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Center for a Livable Future

 

Urban Soil Safety

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Urban farmers and community garden leaders: we want YOU for the Safe Urban Harvests study!

In partnership with the Baltimore City Office of Sustainability, the Community Greening Resource Network and the Farm Alliance of Baltimore City, we are investigating potential contamination risks associated with urban agriculture in Baltimore City. We frequently hear questions about the safety of Baltimore’s soils and urban-grown produce. This study is an opportunity to gain real-world evidence that will help us speak to those concerns with greater confidence, with the goal of fostering a safe and vibrant urban food system.

We are surveying Baltimore's farm managers and community garden leaders, and collecting soil, irrigation water, and produce samples and analyzing them for the presence of heavy metals. For comparative purposes, we are also analyzing vegetables from supermarkets.

You can read more about the study here, then decide if you’d like to proceed with a 30-45 minute survey with questions about your farm or community garden.


 

 

 

 

 

 

 

 

The potential health, social, environmental, and economic benefits of urban farms and gardens are far-reaching. For example, studies have found associations between urban community gardens and increased access to healthy food, opportunities for exercise, stronger social cohesion in neighborhoods, and higher property values. And like any green space, urban farms and gardens offer essential ecosystem services like moderating temperatures and reducing storm water runoff.

There are also potential health risks associated with growing food in urban settings. Urban soils may harbor contaminants such as lead, petroleum products, and asbestos. People may come into contact with these contaminants if they work or play in contaminated soil, or eat food that was grown in it. Gardeners may be unaware of these risks and how to manage them.guide

In 2012, we partnered with the Community Greening Resource Network-Baltimore's gardening support network-to assess what gardeners know (and don't know) about soil contaminants, and what their concerns are. We used our findings to help inform city agencies, garden leaders, local nonprofits, and other groups working to promote safer gardening practices. A research article based on this study is available online.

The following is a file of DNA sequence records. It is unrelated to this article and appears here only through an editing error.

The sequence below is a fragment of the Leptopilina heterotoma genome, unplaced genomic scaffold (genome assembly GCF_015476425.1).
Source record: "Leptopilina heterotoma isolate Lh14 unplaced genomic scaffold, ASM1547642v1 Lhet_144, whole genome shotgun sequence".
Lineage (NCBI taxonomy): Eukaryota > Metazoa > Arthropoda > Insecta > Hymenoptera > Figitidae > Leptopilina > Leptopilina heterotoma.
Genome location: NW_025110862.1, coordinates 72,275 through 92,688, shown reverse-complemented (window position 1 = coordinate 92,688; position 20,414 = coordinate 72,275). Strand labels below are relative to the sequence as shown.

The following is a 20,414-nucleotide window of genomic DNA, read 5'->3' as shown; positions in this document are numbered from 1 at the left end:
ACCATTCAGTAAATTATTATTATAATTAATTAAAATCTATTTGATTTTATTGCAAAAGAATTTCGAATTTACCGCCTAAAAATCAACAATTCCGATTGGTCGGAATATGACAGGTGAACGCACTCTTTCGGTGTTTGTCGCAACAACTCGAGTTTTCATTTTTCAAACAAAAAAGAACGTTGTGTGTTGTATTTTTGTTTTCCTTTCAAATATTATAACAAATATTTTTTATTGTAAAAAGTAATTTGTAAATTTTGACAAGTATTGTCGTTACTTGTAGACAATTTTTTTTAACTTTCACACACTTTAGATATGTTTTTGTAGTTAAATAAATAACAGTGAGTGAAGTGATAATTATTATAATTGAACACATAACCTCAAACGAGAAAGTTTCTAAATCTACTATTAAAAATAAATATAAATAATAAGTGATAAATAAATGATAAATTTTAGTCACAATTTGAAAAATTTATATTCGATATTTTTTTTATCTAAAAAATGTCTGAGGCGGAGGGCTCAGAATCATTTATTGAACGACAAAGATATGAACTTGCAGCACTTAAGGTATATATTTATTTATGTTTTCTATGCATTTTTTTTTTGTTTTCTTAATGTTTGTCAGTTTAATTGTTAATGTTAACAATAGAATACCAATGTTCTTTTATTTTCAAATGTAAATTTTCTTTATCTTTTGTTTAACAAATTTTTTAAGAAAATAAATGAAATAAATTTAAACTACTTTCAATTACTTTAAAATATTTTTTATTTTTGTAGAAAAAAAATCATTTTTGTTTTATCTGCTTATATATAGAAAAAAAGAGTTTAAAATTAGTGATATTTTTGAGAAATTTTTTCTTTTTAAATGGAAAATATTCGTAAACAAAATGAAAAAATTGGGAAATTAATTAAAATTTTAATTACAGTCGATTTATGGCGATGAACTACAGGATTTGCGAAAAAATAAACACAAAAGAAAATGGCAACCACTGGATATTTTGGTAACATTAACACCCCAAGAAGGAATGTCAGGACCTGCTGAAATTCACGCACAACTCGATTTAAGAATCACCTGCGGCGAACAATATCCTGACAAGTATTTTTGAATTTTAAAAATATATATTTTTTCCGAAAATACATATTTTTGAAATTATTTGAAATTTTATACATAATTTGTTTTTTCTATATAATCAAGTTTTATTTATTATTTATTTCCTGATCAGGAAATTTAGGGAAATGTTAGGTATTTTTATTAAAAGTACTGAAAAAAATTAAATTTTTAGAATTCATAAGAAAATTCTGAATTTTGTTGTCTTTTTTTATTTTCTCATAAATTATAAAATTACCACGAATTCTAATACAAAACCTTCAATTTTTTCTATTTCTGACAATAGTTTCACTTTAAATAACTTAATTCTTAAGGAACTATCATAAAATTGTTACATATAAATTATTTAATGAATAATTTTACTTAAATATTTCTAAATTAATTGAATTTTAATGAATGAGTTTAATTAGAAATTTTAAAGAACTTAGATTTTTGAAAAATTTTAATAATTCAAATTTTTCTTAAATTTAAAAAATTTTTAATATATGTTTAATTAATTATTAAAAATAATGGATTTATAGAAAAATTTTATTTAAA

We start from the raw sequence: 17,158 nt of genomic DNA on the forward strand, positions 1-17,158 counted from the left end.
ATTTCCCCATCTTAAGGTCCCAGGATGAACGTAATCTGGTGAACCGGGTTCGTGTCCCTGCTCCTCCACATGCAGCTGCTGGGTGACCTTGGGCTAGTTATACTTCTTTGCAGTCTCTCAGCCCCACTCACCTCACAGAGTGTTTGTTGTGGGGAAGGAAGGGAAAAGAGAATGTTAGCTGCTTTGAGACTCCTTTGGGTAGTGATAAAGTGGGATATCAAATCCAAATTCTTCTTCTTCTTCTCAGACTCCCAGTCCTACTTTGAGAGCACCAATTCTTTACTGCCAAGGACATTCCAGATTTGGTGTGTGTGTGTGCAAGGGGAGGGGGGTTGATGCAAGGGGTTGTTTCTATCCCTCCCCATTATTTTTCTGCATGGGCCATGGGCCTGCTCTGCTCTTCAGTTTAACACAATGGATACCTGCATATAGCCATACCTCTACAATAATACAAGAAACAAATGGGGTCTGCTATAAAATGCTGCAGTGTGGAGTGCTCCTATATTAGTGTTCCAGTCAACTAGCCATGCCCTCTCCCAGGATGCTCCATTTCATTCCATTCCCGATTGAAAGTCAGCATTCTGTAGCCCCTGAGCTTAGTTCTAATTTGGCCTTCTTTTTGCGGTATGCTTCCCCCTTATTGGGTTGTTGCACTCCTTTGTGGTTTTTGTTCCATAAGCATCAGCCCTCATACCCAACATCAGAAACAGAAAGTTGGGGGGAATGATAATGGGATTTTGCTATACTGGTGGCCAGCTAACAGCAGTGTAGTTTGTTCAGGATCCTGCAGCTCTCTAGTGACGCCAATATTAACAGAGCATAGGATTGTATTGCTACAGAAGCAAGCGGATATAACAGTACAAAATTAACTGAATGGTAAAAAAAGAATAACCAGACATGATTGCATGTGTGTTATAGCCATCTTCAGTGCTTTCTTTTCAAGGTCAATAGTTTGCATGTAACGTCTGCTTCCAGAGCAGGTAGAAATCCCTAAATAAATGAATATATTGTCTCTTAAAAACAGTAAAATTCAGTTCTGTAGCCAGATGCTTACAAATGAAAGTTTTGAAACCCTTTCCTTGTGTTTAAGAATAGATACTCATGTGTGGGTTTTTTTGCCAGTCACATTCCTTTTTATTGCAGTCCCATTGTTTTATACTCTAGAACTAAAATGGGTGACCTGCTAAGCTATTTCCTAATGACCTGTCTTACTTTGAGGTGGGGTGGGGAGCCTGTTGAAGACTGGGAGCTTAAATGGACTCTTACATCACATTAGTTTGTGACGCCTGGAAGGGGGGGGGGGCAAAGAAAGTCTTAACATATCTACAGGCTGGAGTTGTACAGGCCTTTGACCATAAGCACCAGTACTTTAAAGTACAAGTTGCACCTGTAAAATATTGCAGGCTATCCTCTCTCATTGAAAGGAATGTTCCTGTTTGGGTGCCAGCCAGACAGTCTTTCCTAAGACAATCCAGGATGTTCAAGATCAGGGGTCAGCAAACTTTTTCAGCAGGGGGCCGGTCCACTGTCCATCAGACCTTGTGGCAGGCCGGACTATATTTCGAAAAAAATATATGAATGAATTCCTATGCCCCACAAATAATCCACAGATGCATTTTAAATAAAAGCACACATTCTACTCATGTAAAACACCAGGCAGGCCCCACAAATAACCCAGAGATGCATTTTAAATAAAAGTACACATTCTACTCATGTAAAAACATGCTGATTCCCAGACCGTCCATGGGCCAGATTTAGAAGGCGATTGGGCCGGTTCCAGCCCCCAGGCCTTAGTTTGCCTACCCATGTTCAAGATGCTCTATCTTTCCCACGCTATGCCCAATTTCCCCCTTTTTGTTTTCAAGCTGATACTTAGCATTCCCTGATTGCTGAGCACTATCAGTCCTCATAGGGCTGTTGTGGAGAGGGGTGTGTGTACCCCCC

In tandem with our research, we developed a soil safety resource guide for urban gardeners, farmers, and anyone interested in learning more about soil contaminant issues. It covers some of the basics, and provides a directory of online resources.

mapFor residents of Baltimore City, CLF's Maryland Food System Mapping Project also developed an interactive map showing the locations of community gardens, school gardens, and urban farms in Baltimore City along with current and prior hazardous waste sites identified by the Environmental Protection Agency or the Maryland Department of the Environment.

Support for this project was provided by a grant from the Johns Hopkins Urban Health Institute and a gift from the GRACE Communications Foundation.

Related Links

Vacant Lots to Vibrant Plots: A Review of the Benefits and Limitations of Urban Agriculture
CLF Report, 2016

Integrating Urban Farms into the Social Landscape of Cities (Report, Summary)

Urban Community Gardeners' Knowledge and Perceptions of Soil Contaminant Risks
PLOS ONE, February 2014

Soil Safety Resource Guide for Urban Food Growers

Baltimore Urban Soil Safety Map

Bountiful Baltimore: A Study of Urban Foraging (Español, English)